I sit here writing with heavy eyes and so many thoughts of things I need to do, should do, and would like to do.  I’m thinking of family I haven’t gotten to email or talk with in awhile, books I want to read, research on homeschooling and yoga I’d like to do,  and stories, essays, and novels I want to write.  I’d never in a million years have thought, when I sat bored in my room wishing for a way out of the holler and to the movie theater with my friends as a teen, that a person could be this busy here.  I love it that we live and learn.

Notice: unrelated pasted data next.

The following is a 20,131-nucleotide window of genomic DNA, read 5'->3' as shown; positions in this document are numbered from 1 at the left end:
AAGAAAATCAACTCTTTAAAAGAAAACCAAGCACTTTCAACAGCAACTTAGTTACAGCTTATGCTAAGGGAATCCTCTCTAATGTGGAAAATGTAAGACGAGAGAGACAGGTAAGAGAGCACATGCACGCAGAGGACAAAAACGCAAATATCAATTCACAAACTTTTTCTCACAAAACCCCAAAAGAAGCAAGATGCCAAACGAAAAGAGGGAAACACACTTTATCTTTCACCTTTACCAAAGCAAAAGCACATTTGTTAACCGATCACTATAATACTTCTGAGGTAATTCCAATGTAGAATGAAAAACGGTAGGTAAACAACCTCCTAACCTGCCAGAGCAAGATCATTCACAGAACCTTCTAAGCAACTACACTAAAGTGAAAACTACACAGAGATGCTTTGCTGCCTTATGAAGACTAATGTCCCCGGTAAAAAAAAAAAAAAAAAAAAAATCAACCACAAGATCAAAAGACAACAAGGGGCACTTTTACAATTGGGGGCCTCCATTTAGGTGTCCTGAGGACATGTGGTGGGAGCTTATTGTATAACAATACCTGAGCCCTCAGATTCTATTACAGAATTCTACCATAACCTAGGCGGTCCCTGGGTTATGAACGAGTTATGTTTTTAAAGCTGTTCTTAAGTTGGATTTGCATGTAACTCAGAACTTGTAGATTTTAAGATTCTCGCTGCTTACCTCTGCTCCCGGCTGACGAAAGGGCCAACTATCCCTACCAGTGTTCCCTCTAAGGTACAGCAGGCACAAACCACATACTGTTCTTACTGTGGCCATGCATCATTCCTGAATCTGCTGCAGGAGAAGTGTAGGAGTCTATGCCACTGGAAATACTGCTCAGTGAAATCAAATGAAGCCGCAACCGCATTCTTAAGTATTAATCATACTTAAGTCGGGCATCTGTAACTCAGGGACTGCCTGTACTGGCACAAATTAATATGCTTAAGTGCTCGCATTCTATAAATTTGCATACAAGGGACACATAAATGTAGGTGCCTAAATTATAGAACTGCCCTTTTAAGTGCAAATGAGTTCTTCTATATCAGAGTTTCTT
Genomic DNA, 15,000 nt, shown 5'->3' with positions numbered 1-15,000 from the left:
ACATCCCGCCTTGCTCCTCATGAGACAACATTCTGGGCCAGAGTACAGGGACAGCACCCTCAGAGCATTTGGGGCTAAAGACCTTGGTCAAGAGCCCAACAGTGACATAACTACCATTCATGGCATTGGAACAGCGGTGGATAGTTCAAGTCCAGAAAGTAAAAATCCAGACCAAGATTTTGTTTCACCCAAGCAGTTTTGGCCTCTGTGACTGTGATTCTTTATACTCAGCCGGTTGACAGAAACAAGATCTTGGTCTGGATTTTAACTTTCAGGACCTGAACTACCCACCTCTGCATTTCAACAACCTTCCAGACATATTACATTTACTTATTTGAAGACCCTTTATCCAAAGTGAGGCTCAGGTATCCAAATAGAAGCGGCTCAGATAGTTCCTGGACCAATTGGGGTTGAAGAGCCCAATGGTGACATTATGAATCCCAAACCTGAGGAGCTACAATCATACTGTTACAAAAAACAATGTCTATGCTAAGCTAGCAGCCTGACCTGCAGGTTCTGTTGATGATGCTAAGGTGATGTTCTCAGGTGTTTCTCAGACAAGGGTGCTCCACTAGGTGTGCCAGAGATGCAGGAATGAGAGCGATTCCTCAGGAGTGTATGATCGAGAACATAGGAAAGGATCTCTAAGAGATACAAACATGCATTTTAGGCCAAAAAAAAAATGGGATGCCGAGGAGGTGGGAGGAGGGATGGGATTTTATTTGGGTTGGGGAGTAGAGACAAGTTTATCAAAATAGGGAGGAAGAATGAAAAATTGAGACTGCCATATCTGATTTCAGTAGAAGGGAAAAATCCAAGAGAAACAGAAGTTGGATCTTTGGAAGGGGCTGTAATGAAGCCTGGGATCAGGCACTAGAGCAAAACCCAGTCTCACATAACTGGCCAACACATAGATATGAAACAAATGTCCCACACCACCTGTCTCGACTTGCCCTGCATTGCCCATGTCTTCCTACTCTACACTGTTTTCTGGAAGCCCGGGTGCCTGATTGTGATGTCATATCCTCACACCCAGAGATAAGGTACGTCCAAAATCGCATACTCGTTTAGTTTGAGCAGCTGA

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About Me

An Appalachian woman born and raised, mothering two little girls in a place that is non-existent to AT&T or UPS. Happily working toward a sustainable lifestyle and writing on the demand of a loud muse.